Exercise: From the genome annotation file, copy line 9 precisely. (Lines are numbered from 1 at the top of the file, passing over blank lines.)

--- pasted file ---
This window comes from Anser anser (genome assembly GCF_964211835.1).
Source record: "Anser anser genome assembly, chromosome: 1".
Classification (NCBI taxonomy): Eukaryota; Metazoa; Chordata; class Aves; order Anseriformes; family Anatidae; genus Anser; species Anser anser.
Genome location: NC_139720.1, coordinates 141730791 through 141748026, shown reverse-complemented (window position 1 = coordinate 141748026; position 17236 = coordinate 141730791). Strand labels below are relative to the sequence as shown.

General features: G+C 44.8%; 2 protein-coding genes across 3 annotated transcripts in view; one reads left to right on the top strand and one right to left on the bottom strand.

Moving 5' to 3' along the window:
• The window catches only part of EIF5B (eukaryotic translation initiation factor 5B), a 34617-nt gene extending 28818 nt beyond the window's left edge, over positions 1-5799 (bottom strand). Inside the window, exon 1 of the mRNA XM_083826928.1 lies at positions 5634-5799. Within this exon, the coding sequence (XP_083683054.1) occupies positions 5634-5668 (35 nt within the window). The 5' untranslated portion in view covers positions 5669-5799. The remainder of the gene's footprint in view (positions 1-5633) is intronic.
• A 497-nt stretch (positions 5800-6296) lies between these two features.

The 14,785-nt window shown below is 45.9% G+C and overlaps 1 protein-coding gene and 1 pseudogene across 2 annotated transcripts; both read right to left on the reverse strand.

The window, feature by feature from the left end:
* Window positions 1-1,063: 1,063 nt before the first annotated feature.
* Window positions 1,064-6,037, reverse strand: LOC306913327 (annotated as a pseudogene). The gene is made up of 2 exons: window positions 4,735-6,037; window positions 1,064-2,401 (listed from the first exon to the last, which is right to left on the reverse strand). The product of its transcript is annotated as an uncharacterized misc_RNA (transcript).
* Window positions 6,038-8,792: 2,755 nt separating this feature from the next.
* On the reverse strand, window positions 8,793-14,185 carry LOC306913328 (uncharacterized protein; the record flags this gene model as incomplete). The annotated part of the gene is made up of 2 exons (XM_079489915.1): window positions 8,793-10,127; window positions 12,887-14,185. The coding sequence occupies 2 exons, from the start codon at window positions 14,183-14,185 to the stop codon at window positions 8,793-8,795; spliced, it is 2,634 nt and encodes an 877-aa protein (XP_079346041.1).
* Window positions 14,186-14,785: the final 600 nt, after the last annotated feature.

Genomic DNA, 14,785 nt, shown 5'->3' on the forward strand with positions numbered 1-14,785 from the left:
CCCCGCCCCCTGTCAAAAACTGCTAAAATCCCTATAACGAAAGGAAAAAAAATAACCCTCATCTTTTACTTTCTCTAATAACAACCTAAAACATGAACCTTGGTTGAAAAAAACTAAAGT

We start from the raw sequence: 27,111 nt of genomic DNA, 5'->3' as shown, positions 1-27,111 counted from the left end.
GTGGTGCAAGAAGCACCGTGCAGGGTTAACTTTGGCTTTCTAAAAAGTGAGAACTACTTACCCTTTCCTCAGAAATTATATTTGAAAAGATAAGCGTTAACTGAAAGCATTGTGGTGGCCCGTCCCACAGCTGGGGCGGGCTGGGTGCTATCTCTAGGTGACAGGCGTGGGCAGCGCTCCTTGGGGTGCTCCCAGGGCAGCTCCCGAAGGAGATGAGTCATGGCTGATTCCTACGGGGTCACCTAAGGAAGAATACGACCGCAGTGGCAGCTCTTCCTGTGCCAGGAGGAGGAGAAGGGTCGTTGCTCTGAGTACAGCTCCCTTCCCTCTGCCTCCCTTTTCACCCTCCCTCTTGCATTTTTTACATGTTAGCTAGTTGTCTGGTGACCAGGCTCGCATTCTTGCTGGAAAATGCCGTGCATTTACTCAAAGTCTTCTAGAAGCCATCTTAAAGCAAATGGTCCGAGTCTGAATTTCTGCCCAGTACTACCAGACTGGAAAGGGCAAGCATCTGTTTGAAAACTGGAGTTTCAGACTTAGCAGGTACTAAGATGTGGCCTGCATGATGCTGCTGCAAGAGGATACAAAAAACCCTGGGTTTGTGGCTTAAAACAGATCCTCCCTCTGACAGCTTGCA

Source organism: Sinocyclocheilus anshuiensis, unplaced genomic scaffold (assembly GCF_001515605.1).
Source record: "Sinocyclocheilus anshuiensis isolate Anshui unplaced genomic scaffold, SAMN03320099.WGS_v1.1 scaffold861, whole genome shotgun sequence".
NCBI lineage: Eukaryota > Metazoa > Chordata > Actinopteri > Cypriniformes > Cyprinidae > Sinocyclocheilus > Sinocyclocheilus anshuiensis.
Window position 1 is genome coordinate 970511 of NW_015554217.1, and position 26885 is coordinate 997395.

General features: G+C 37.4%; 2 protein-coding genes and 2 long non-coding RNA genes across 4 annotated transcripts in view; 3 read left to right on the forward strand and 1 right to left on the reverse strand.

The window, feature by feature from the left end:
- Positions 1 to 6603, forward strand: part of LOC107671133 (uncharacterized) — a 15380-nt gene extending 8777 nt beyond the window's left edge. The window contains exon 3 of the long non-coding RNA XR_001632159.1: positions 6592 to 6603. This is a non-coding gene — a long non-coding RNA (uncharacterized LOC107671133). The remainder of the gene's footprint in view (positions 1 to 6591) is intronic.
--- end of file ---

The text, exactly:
The 14,785-nt window shown below is 45.9% G+C and overlaps 1 protein-coding gene and 1 pseudogene across 2 annotated transcripts; both read right to left on the reverse strand.